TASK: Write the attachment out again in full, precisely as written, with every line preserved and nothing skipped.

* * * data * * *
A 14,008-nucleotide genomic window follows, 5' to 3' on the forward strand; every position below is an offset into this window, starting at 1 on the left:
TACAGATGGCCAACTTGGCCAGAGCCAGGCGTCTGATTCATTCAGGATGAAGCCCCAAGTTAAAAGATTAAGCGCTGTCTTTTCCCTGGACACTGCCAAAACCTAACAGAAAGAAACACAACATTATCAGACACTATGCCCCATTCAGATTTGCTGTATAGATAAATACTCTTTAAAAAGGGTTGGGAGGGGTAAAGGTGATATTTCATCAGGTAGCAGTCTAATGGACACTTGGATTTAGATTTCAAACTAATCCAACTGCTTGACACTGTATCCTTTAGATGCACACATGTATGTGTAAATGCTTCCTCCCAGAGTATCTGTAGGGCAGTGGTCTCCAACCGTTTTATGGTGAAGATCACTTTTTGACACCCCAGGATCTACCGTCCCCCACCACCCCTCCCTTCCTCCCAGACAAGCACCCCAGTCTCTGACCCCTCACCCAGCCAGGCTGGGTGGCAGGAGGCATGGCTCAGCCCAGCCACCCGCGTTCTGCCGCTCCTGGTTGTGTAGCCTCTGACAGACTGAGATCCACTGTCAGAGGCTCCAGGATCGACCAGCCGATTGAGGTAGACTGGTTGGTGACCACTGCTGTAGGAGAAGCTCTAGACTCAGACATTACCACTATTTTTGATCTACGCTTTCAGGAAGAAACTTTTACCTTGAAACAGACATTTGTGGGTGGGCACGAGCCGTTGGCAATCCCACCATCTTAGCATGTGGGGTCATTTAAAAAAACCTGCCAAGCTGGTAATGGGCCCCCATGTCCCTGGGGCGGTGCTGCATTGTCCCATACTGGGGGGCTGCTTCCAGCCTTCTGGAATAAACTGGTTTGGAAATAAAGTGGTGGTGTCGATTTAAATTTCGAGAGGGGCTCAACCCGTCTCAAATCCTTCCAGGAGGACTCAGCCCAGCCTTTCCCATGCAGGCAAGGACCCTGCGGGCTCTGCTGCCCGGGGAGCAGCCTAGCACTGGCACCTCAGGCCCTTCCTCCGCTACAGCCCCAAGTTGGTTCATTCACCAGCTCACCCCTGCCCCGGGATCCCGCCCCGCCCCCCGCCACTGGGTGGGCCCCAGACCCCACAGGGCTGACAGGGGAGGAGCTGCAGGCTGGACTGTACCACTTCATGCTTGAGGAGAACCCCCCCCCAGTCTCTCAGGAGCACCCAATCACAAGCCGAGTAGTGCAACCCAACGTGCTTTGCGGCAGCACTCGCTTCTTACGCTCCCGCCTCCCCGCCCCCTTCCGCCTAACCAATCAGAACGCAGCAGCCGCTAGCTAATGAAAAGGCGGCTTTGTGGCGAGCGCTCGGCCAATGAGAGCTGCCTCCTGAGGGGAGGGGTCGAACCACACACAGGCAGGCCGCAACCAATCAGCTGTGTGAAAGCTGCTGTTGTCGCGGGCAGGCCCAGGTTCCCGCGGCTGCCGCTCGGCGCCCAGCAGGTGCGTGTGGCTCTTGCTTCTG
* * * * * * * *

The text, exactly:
A 14,008-nucleotide genomic window follows, 5' to 3' on the forward strand; every position below is an offset into this window, starting at 1 on the left:
TACAGATGGCCAACTTGGCCAGAGCCAGGCGTCTGATTCATTCAGGATGAAGCCCCAAGTTAAAAGATTAAGCGCTGTCTTTTCCCTGGACACTGCCAAAACCTAACAGAAAGAAACACAACATTATCAGACACTATGCCCCATTCAGATTTGCTGTATAGATAAATACTCTTTAAAAAGGGTTGGGAGGGGTAAAGGTGATATTTCATCAGGTAGCAGTCTAATGGACACTTGGATTTAGATTTCAAACTAATCCAACTGCTTGACACTGTATCCTTTAGATGCACACATGTATGTGTAAATGCTTCCTCCCAGAGTATCTGTAGGGCAGTGGTCTCCAACCGTTTTATGGTGAAGATCACTTTTTGACACCCCAGGATCTACCGTCCCCCACCACCCCTCCCTTCCTCCCAGACAAGCACCCCAGTCTCTGACCCCTCACCCAGCCAGGCTGGGTGGCAGGAGGCATGGCTCAGCCCAGCCACCCGCGTTCTGCCGCTCCTGGTTGTGTAGCCTCTGACAGACTGAGATCCACTGTCAGAGGCTCCAGGATCGACCAGCCGATTGAGGTAGACTGGTTGGTGACCACTGCTGTAGGAGAAGCTCTAGACTCAGACATTACCACTATTTTTGATCTACGCTTTCAGGAAGAAACTTTTACCTTGAAACAGACATTTGTGGGTGGGCACGAGCCGTTGGCAATCCCACCATCTTAGCATGTGGGGTCATTTAAAAAAACCTGCCAAGCTGGTAATGGGCCCCCATGTCCCTGGGGCGGTGCTGCATTGTCCCATACTGGGGGGCTGCTTCCAGCCTTCTGGAATAAACTGGTTTGGAAATAAAGTGGTGGTGTCGATTTAAATTTCGAGAGGGGCTCAACCCGTCTCAAATCCTTCCAGGAGGACTCAGCCCAGCCTTTCCCATGCAGGCAAGGACCCTGCGGGCTCTGCTGCCCGGGGAGCAGCCTAGCACTGGCACCTCAGGCCCTTCCTCCGCTACAGCCCCAAGTTGGTTCATTCACCAGCTCACCCCTGCCCCGGGATCCCGCCCCGCCCCCCGCCACTGGGTGGGCCCCAGACCCCACAGGGCTGACAGGGGAGGAGCTGCAGGCTGGACTGTACCACTTCATGCTTGAGGAGAACCCCCCCCCAGTCTCTCAGGAGCACCCAATCACAAGCCGAGTAGTGCAACCCAACGTGCTTTGCGGCAGCACTCGCTTCTTACGCTCCCGCCTCCCCGCCCCCTTCCGCCTAACCAATCAGAACGCAGCAGCCGCTAGCTAATGAAAAGGCGGCTTTGTGGCGAGCGCTCGGCCAATGAGAGCTGCCTCCTGAGGGGAGGGGTCGAACCACACACAGGCAGGCCGCAACCAATCAGCTGTGTGAAAGCTGCTGTTGTCGCGGGCAGGCCCAGGTTCCCGCGGCTGCCGCTCGGCGCCCAGCAGGTGCGTGTGGCTCTTGCTTCTG